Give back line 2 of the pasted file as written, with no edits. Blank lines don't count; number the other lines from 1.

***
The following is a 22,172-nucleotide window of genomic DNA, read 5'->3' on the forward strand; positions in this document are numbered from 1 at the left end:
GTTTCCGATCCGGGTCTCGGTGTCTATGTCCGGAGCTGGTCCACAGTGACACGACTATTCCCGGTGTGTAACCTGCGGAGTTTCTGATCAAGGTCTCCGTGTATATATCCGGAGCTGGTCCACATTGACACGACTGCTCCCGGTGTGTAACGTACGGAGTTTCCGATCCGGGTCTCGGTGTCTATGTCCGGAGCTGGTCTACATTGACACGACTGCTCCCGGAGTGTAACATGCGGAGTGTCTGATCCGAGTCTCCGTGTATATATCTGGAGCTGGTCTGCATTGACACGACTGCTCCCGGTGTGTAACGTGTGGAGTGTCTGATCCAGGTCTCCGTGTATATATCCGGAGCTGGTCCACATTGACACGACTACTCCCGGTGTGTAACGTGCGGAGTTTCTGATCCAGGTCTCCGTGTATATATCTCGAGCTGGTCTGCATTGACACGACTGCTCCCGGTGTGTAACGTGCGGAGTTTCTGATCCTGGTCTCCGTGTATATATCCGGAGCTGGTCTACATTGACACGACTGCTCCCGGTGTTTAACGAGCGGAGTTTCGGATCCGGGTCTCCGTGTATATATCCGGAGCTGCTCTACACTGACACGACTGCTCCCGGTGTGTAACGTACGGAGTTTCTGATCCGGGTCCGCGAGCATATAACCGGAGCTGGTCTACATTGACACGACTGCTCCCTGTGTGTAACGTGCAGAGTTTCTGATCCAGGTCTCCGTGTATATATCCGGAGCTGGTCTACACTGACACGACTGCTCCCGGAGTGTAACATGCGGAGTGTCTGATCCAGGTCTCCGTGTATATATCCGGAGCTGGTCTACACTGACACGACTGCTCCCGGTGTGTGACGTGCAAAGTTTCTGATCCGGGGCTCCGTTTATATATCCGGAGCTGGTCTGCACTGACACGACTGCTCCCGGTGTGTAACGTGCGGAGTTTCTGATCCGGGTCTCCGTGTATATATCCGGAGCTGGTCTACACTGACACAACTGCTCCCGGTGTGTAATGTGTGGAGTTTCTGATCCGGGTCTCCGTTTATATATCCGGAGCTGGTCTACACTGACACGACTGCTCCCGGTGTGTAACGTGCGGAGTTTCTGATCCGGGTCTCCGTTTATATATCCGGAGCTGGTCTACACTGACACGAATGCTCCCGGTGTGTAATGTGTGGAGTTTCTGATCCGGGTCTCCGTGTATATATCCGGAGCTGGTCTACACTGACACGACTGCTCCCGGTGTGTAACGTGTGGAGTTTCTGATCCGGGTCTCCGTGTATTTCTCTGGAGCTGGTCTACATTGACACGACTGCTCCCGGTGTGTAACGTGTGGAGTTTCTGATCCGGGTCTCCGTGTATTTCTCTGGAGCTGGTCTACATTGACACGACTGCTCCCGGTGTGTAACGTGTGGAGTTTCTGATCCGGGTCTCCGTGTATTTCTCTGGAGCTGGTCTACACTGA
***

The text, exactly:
GTTTCCGATCCGGGTCTCGGTGTCTATGTCCGGAGCTGGTCCACAGTGACACGACTATTCCCGGTGTGTAACCTGCGGAGTTTCTGATCAAGGTCTCCGTGTATATATCCGGAGCTGGTCCACATTGACACGACTGCTCCCGGTGTGTAACGTACGGAGTTTCCGATCCGGGTCTCGGTGTCTATGTCCGGAGCTGGTCTACATTGACACGACTGCTCCCGGAGTGTAACATGCGGAGTGTCTGATCCGAGTCTCCGTGTATATATCTGGAGCTGGTCTGCATTGACACGACTGCTCCCGGTGTGTAACGTGTGGAGTGTCTGATCCAGGTCTCCGTGTATATATCCGGAGCTGGTCCACATTGACACGACTACTCCCGGTGTGTAACGTGCGGAGTTTCTGATCCAGGTCTCCGTGTATATATCTCGAGCTGGTCTGCATTGACACGACTGCTCCCGGTGTGTAACGTGCGGAGTTTCTGATCCTGGTCTCCGTGTATATATCCGGAGCTGGTCTACATTGACACGACTGCTCCCGGTGTTTAACGAGCGGAGTTTCGGATCCGGGTCTCCGTGTATATATCCGGAGCTGCTCTACACTGACACGACTGCTCCCGGTGTGTAACGTACGGAGTTTCTGATCCGGGTCCGCGAGCATATAACCGGAGCTGGTCTACATTGACACGACTGCTCCCTGTGTGTAACGTGCAGAGTTTCTGATCCAGGTCTCCGTGTATATATCCGGAGCTGGTCTACACTGACACGACTGCTCCCGGAGTGTAACATGCGGAGTGTCTGATCCAGGTCTCCGTGTATATATCCGGAGCTGGTCTACACTGACACGACTGCTCCCGGTGTGTGACGTGCAAAGTTTCTGATCCGGGGCTCCGTTTATATATCCGGAGCTGGTCTGCACTGACACGACTGCTCCCGGTGTGTAACGTGCGGAGTTTCTGATCCGGGTCTCCGTGTATATATCCGGAGCTGGTCTACACTGACACAACTGCTCCCGGTGTGTAATGTGTGGAGTTTCTGATCCGGGTCTCCGTTTATATATCCGGAGCTGGTCTACACTGACACGACTGCTCCCGGTGTGTAACGTGCGGAGTTTCTGATCCGGGTCTCCGTTTATATATCCGGAGCTGGTCTACACTGACACGAATGCTCCCGGTGTGTAATGTGTGGAGTTTCTGATCCGGGTCTCCGTGTATATATCCGGAGCTGGTCTACACTGACACGACTGCTCCCGGTGTGTAACGTGTGGAGTTTCTGATCCGGGTCTCCGTGTATTTCTCTGGAGCTGGTCTACATTGACACGACTGCTCCCGGTGTGTAACGTGTGGAGTTTCTGATCCGGGTCTCCGTGTATTTCTCTGGAGCTGGTCTACATTGACACGACTGCTCCCGGTGTGTAACGTGTGGAGTTTCTGATCCGGGTCTCCGTGTATTTCTCTGGAGCTGGTCTACACTGA